The organisers and the Event Heads were quite impressed by the quality of the teams. “The participation was good and it matched our expectations”, said Ujjwal, one of the Event Heads. This event, a yearly feature of TechTatva, was much better than its previous editions.
Spotlight was an online event conducted by Alacrity during TechTatva’18. This online event consisted of logic puzzles and general knowledge in the form of questions related to a broad spectrum of topics such as science, movies, history, and even TV shows. The quiz had 25 questions that covered a variety of topics. One of the tools that helped competitors in this event was Google. Since it was an online event which was being conducted 24/7, participants had the luxury of googling the facts they needed to answer the questions. Each of these twenty-five questions, when answer correctly, revealed a part of a picture. The picture had twenty-five parts, in a 5X5 grid, which was the final puzzle in the event. On finding a connection with the picture and solving this final puzzle, the quiz was solved. With two winners, the event proved to be a fun trivia quiz with logical and analytical skills of the students being put to the test.
Taught and tested on the art of metal detection, participants had their mettle tested in this two-day event, Electrobuzz, which was based on a very popular electronic application.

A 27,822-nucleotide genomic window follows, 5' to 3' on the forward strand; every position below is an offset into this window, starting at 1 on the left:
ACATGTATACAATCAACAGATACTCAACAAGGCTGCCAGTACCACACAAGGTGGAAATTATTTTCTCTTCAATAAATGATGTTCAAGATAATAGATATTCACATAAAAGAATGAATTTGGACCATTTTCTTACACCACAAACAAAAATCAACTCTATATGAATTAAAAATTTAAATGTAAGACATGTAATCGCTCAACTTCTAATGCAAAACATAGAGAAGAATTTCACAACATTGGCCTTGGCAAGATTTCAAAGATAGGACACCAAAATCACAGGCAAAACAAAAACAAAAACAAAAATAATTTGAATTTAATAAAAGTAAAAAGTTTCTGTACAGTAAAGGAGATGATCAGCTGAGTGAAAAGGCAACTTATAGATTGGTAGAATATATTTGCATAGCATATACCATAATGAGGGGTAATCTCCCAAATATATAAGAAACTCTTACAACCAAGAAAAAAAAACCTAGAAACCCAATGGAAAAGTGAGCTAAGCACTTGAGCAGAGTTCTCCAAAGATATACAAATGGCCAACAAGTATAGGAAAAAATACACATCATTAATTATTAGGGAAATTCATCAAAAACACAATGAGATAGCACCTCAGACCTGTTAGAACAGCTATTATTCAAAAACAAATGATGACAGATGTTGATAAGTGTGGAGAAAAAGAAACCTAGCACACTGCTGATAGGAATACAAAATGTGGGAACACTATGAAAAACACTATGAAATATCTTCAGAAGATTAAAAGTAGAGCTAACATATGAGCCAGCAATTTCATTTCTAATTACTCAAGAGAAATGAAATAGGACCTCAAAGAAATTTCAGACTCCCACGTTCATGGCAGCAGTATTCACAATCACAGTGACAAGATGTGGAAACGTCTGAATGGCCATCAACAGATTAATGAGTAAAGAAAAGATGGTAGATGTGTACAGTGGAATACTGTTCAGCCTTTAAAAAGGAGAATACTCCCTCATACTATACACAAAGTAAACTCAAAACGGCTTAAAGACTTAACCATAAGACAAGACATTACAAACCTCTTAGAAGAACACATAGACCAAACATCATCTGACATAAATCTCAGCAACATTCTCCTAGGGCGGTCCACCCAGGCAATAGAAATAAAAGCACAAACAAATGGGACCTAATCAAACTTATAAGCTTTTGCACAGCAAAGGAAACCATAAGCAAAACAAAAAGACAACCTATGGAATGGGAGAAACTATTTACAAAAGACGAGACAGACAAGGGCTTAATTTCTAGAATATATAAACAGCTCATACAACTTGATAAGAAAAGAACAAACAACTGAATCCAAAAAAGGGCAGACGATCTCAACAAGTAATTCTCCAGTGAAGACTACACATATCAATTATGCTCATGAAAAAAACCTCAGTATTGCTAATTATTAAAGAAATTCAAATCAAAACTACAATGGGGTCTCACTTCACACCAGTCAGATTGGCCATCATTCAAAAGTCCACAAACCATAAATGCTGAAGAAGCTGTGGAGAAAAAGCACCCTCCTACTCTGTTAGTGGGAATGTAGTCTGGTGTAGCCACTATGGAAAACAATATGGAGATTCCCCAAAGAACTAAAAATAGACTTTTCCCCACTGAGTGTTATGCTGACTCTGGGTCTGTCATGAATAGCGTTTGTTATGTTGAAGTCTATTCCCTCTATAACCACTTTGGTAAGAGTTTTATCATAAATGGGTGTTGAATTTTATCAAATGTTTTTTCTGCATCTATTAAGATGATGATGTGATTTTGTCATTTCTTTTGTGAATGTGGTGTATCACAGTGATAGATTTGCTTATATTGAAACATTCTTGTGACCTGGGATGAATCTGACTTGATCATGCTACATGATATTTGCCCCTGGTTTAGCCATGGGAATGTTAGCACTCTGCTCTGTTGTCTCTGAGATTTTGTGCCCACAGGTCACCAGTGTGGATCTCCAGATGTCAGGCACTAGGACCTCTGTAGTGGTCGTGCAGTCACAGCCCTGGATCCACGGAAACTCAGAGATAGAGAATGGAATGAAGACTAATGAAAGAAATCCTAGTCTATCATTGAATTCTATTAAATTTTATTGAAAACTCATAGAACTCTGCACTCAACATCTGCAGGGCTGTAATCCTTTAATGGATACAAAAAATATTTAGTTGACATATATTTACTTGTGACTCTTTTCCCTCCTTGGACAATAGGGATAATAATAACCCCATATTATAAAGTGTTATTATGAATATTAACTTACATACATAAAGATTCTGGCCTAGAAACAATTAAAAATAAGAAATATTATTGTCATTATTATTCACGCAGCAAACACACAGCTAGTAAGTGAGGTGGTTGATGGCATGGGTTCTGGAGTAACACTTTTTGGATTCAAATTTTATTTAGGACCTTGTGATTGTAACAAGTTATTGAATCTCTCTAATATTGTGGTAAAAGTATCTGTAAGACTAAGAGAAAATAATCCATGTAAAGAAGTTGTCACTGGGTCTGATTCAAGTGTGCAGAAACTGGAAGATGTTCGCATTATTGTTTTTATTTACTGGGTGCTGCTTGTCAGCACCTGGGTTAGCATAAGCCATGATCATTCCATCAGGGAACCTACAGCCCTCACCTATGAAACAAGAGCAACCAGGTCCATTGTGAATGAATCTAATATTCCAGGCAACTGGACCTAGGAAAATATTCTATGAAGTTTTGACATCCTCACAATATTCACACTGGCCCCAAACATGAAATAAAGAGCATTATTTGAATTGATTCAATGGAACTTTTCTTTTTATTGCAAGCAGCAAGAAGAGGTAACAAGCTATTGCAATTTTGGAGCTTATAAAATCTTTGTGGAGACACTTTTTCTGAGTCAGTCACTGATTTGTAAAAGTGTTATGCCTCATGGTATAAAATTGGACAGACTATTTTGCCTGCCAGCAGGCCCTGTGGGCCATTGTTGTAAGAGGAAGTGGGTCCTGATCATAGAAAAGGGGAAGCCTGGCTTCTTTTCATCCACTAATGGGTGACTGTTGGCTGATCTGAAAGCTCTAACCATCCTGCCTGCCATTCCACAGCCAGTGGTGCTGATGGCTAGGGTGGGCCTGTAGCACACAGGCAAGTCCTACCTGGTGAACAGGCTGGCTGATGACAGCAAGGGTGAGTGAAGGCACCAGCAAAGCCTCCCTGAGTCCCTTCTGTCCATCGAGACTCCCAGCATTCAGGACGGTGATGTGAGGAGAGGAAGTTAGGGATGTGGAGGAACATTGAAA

Kicking-off with a written test on general aptitude and reasoning, and also a couple of pop culture questions, the first round was held in NLH-305 on the first day of TechTatva’18. Participants were completely engrossed in the paper’s riveting questions and the negative marking scheme. Sasnika, an organiser, said, “The turnout was out good, but not more than what we expected.” The select few participants deemed worthy of metal detection, were taught a basic lesson on electronics the next day.
After the introductory course, the participants applied their knowledge at the Digital Electronics Lab in AB-5. Using styrofoam, they made a solenoid by utilizing the simple principle of electromagnetic induction to make a functioning metal detector. From the organisers to the participants, everyone was spirited and on their toes throughout.
After their detectors were assembled, the final round saw the participants test out their feats of engineering in a race against time. One participant from every team was first brought to a dark room where they were made to find small hidden pieces. They would later use the metal detectors they had built, to distinguish between metals and non-metals among the pieces.
The round was especially fun for the organisers, as they were aware of the positions of the pieces while watching the participants trying to find them. The event turned out to be a successful learning experience for everyone involved and had a certain electricity to it, that is brought by the category every year.